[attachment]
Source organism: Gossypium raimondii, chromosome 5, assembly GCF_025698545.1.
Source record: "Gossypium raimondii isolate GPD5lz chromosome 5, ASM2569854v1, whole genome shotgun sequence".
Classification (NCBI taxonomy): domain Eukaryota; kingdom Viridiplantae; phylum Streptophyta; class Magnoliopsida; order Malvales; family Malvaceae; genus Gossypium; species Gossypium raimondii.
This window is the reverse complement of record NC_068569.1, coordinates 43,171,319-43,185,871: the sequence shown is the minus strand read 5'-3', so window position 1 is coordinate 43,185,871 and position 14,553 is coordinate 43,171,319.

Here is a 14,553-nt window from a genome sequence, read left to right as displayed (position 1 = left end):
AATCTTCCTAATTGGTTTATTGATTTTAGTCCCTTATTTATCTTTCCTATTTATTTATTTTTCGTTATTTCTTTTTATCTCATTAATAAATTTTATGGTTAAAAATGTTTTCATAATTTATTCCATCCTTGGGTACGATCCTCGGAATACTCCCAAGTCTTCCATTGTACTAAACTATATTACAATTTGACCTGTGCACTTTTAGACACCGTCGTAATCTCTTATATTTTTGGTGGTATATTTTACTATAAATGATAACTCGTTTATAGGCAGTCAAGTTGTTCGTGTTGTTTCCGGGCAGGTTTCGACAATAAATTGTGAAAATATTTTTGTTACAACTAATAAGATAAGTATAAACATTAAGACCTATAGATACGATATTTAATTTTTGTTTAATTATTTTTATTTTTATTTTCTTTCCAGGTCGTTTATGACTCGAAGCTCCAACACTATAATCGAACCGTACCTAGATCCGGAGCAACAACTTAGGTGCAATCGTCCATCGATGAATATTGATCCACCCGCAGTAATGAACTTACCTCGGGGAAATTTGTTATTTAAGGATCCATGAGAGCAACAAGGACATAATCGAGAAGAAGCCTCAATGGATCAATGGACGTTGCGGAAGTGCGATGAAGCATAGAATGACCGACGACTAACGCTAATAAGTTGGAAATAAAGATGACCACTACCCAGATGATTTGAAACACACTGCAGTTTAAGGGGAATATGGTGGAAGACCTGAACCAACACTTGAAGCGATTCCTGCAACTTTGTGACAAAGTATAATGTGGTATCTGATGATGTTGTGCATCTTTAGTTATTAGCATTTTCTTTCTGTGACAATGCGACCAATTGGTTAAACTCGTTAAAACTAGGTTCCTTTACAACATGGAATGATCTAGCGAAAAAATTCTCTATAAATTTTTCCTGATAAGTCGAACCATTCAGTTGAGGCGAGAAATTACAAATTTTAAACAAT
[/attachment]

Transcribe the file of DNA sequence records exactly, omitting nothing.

Source organism: Gossypium raimondii, chromosome 5, assembly GCF_025698545.1.
Source record: "Gossypium raimondii isolate GPD5lz chromosome 5, ASM2569854v1, whole genome shotgun sequence".
Classification (NCBI taxonomy): domain Eukaryota; kingdom Viridiplantae; phylum Streptophyta; class Magnoliopsida; order Malvales; family Malvaceae; genus Gossypium; species Gossypium raimondii.
This window is the reverse complement of record NC_068569.1, coordinates 43,171,319-43,185,871: the sequence shown is the minus strand read 5'-3', so window position 1 is coordinate 43,185,871 and position 14,553 is coordinate 43,171,319.

Here is a 14,553-nt window from a genome sequence, read left to right as displayed (position 1 = left end):
AATCTTCCTAATTGGTTTATTGATTTTAGTCCCTTATTTATCTTTCCTATTTATTTATTTTTCGTTATTTCTTTTTATCTCATTAATAAATTTTATGGTTAAAAATGTTTTCATAATTTATTCCATCCTTGGGTACGATCCTCGGAATACTCCCAAGTCTTCCATTGTACTAAACTATATTACAATTTGACCTGTGCACTTTTAGACACCGTCGTAATCTCTTATATTTTTGGTGGTATATTTTACTATAAATGATAACTCGTTTATAGGCAGTCAAGTTGTTCGTGTTGTTTCCGGGCAGGTTTCGACAATAAATTGTGAAAATATTTTTGTTACAACTAATAAGATAAGTATAAACATTAAGACCTATAGATACGATATTTAATTTTTGTTTAATTATTTTTATTTTTATTTTCTTTCCAGGTCGTTTATGACTCGAAGCTCCAACACTATAATCGAACCGTACCTAGATCCGGAGCAACAACTTAGGTGCAATCGTCCATCGATGAATATTGATCCACCCGCAGTAATGAACTTACCTCGGGGAAATTTGTTATTTAAGGATCCATGAGAGCAACAAGGACATAATCGAGAAGAAGCCTCAATGGATCAATGGACGTTGCGGAAGTGCGATGAAGCATAGAATGACCGACGACTAACGCTAATAAGTTGGAAATAAAGATGACCACTACCCAGATGATTTGAAACACACTGCAGTTTAAGGGGAATATGGTGGAAGACCTGAACCAACACTTGAAGCGATTCCTGCAACTTTGTGACAAAGTATAATGTGGTATCTGATGATGTTGTGCATCTTTAGTTATTAGCATTTTCTTTCTGTGACAATGCGACCAATTGGTTAAACTCGTTAAAACTAGGTTCCTTTACAACATGGAATGATCTAGCGAAAAAATTCTCTATAAATTTTTCCTGATAAGTCGAACCATTCAGTTGAGGCGAGAAATTACAAATTTTAAACAAT